How to Support Floor Joists & Girder in a Crawl Space

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Does the part of your floor that’s directly above your crawl space give off a bouncy feel when you walk on it? If so, it’s highly likely that your crawl space has lost its structural integrity, leading to sagging and sinking in the middle. In this blog, we discuss how to structurally reinforce your crawl space. We’ve also included a brief section on the benefits and drawbacks of a crawl space.

How do you support a floor joist in a crawl space?

If the floor joists and girders above your crawl space are sinking, it could be due to rot damage, or that the structural supports are spaced too far apart. To fix this problem, you’ll need to install additional supports in the form of lally columns. Alternatively, you can use structural support jacks, which work to restore floor rigidity and structural integrity. To properly install joist support jacks in your crawl space, follow the procedure below:

  1. Establish the installation points- depending on how large your crawl space is; and the span of the floor joists above it, you can measure out the points at which you’ll need to install additional support.
  2. Make your concrete footings- after determining the points where you’ll install your support jacks, make footings at each installation point by digging out two-square foot holes that are two-feet deep. Then, fill in the holes with compacted, crushed stone and level them out with pre-cast concrete footing. The compacted, crushed stones underneath each footing ensure rigid support that’s not vulnerable to shifting and settling.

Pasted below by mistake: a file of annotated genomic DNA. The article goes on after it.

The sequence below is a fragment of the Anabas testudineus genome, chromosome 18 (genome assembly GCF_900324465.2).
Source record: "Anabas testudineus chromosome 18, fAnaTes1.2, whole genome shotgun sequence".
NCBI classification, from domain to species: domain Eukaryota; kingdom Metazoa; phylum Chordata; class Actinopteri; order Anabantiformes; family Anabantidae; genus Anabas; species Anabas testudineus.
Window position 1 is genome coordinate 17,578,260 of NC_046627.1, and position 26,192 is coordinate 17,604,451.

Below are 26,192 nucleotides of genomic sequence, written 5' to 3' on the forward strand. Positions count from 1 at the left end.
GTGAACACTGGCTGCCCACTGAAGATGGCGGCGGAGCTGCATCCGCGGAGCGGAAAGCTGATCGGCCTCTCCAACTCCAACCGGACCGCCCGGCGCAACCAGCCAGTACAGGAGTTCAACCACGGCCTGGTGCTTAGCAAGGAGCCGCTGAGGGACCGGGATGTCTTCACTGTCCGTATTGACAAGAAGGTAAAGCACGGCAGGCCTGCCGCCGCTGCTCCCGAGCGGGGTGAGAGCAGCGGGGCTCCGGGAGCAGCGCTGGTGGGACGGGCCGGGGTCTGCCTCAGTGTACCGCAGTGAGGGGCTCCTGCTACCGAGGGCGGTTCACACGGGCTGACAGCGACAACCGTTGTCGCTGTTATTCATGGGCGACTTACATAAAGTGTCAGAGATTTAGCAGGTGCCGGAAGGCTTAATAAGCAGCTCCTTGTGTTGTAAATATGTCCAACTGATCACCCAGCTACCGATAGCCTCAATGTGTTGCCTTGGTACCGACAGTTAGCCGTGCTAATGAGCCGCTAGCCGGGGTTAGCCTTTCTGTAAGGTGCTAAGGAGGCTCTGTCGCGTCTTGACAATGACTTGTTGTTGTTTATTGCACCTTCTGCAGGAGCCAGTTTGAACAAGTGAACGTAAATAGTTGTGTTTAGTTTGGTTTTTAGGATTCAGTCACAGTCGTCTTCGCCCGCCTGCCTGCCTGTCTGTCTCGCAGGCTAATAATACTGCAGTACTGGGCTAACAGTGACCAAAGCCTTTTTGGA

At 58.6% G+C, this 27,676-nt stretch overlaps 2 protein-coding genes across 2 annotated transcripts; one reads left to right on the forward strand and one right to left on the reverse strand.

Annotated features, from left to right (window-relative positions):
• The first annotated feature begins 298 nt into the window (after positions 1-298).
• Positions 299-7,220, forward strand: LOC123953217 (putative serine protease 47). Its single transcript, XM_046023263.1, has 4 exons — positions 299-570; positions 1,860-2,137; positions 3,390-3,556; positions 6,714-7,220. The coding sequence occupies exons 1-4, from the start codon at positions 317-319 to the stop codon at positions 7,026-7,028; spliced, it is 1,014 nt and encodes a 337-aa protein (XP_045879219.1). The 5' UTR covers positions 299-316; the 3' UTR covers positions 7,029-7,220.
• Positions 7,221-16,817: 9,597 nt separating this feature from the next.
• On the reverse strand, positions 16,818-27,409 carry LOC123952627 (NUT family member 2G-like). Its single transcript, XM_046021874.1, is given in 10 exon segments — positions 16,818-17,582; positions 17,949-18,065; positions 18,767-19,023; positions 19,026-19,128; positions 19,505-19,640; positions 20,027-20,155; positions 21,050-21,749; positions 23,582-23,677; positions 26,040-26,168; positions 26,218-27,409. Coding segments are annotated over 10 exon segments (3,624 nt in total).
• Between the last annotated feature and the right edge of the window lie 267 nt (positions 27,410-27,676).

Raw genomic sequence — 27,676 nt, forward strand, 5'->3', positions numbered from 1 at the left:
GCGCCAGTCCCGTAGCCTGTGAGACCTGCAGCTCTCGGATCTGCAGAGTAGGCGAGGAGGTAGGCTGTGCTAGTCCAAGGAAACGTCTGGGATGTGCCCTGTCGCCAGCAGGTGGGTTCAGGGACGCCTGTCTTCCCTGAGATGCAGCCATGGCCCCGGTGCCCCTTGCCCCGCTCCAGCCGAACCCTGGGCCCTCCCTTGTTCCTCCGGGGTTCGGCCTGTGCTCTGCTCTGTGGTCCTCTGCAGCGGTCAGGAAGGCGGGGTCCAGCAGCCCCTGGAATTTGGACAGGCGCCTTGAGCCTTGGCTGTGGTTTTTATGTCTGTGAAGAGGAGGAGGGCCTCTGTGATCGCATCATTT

3. Next, it’s time to measure out the distance between the footings and the joists above, while cutting out the structural support jacks as per these measurements.
  4. After cutting out your jack posts, install each of them at the appropriate spots, with the top end contacting the girders and the bottom end fixed into the concrete footing.

How do you reinforce a crawl space foundation?

To provide additional structural support for your crawl space foundation, you can use the fixes detailed below:

Install additional beams

As discussed in the previous section, adding steel or wooden beam/jacks helps to facilitate proper weight redistribution all over the floor frame, thus taking the pressure off the floor joists above your crawl space, consequently reversing the collapsing/sinking effect.

Install sister joists

If the floor joists in your crawl space lack sufficient support or are too small, you’re likely to experience a bouncy and sinking floor. You can solve this problem by sistering up each joist with an extra joist of equal dimensions. This method is also called ‘double-up reinforcement’. Sistering joists is a great way to improve the structural integrity of the floor above your crawl space.

Overlay the subfloor